According to the latest statistics available from the National Institute for Occupational Safety and Health (NIOSH), construction workers are three times more likely to suffer a fatal injury than the rest of the workforce in the United States.
The construction industry also had three of the top ten occupations known to have the highest fatality rates. Roofers had 34.7 fatalities per 100,000 workers, structural and steel workers had 30.3 fatalities per 100,000 workers and laborers had 18.3 fatalities per 100,000 workers.
Falls are one of the primary causes of fatal occupational injuries in the construction industry. They constitute a persistent hazard in or around a construction site, whether they result from walking on slippery and uneven surfaces, climbing a ladder or falling from a beam. Construction workers accounted for almost half (48%) of all fatal falls.
The second leading cause of fatalities linked to construction was some transportation related event (25%), followed by body contact with equipment or some other object (19%) and exposure to some harmful substance or the environment (16%).
Injuries and fatalities are bound to happen on construction sites, simply because of the work environment. The area is covered with workers of many different trades working for different employers, cranes, heavy equipment, 18-wheelers, cement trucks, scaffolding and clutter. Even under the best of circumstances, people are injured and lives lost.
When workers are injured or lose their lives because of a work related accident, they are by law entitled to Illinois workers’ compensation benefits. These benefits are paid to the worker or his beneficiaries, even if his negligence caused the accident, as long as he was performing his duties in the course and scope of his employment. These statutory benefits include medical care, weekly temporary compensation benefits and possibly a settlement based upon the extent and duration of any disability sustained from the injury.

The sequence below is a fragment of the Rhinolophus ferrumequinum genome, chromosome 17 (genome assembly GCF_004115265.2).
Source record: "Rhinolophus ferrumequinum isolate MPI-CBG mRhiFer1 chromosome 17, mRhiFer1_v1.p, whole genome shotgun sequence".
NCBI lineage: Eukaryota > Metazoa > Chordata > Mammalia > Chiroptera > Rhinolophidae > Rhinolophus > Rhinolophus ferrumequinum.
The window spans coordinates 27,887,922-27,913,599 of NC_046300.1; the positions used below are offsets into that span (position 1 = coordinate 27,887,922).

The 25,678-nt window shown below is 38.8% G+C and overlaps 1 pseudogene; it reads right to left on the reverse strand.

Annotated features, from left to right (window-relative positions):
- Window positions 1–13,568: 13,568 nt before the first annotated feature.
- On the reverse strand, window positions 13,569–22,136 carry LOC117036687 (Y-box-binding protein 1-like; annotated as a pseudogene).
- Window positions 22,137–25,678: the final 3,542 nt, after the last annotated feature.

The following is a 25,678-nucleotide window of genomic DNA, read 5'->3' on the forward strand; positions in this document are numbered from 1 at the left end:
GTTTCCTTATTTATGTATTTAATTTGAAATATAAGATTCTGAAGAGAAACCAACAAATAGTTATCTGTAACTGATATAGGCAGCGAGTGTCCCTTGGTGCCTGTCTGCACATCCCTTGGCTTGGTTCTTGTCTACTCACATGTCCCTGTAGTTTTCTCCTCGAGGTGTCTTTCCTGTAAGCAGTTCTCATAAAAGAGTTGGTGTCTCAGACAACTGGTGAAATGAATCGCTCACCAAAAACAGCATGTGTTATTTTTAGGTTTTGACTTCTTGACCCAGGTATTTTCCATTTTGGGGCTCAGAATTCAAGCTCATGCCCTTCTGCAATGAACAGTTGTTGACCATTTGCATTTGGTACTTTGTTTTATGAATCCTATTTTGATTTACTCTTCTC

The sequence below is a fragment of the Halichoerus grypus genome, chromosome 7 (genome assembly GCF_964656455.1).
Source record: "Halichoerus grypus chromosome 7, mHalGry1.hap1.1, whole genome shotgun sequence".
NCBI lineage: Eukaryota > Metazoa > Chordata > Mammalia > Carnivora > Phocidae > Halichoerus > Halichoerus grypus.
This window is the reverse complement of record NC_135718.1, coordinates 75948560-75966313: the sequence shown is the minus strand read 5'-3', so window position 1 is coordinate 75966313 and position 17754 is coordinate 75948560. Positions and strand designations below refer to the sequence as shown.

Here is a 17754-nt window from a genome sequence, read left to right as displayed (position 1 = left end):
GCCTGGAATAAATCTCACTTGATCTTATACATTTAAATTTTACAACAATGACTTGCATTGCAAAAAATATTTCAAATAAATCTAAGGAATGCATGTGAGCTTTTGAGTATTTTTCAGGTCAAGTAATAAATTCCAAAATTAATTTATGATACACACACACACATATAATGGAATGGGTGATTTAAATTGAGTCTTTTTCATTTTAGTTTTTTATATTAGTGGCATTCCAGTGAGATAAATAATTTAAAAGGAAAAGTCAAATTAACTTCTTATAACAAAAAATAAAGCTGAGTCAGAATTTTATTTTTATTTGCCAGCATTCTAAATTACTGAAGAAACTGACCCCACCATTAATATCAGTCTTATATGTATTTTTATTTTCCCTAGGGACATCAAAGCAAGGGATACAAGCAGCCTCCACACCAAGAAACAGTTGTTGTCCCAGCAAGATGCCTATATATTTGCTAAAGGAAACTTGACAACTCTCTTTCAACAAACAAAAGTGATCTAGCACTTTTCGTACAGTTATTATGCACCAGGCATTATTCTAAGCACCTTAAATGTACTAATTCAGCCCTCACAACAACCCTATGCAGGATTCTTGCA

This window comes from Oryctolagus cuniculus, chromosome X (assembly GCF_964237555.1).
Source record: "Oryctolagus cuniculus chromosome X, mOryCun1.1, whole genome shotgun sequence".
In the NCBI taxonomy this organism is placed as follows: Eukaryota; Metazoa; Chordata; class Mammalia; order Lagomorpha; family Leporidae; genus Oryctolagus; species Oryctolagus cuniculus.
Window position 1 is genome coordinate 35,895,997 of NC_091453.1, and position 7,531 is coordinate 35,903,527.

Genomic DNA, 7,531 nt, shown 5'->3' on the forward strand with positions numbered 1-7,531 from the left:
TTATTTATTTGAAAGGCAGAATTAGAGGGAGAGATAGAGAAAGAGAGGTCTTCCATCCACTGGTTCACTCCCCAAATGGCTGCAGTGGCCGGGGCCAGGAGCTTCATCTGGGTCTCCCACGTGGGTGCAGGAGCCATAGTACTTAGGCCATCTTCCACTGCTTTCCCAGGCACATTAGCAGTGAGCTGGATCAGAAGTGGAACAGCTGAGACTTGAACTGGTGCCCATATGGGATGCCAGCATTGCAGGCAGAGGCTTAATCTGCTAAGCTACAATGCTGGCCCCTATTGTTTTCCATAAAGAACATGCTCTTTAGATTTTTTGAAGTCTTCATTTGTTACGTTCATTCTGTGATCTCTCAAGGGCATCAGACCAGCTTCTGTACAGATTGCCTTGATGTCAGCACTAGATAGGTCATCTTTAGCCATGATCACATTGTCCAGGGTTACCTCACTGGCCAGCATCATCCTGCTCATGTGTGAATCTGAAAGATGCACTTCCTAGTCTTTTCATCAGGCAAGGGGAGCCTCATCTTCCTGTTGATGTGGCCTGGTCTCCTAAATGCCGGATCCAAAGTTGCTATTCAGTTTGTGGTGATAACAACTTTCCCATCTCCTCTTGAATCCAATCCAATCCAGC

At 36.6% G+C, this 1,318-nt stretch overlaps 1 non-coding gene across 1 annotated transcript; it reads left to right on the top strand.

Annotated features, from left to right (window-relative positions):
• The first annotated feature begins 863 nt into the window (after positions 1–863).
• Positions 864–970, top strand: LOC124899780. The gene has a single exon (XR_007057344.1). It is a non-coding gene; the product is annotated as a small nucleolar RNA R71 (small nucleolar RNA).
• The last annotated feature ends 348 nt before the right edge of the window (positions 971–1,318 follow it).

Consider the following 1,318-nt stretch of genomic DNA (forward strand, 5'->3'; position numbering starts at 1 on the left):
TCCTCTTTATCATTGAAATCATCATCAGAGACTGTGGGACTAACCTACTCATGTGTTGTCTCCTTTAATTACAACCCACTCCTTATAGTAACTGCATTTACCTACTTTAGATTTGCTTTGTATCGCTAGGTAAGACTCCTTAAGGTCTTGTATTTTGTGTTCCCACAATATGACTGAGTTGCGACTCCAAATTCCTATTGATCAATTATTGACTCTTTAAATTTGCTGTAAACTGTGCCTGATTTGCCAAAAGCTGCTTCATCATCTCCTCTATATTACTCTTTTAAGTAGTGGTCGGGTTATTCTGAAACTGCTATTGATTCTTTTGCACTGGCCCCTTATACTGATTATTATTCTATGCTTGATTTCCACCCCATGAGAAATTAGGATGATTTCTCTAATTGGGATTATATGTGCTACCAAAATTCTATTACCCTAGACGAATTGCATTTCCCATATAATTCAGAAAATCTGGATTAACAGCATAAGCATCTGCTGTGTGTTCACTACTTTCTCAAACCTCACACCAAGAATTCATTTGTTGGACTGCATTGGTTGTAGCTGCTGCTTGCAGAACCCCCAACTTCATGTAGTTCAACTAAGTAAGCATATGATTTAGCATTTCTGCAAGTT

More importantly, an injured worker or the family of a deceased worker might have a third party claim. A third party claim is a claim against some other party than the employer who caused the injury or death due to negligence, carelessness or the failure of some equipment or other defective products. These claims are separate from a workers’ compensation claim and will often result in the recovery of higher monetary damages than those allowed under state compensation law.
If you or someone you know has suffered an injury or lost a loved one due to a construction site accident, you need to talk to an Illinois attorney who is experienced in handling workers’ compensation cases. In addition to advising you about your statutory benefits, he will know what to look for to determine if there is a possibility for a third party action, so that an investigation can be conducted and any evidence is preserved.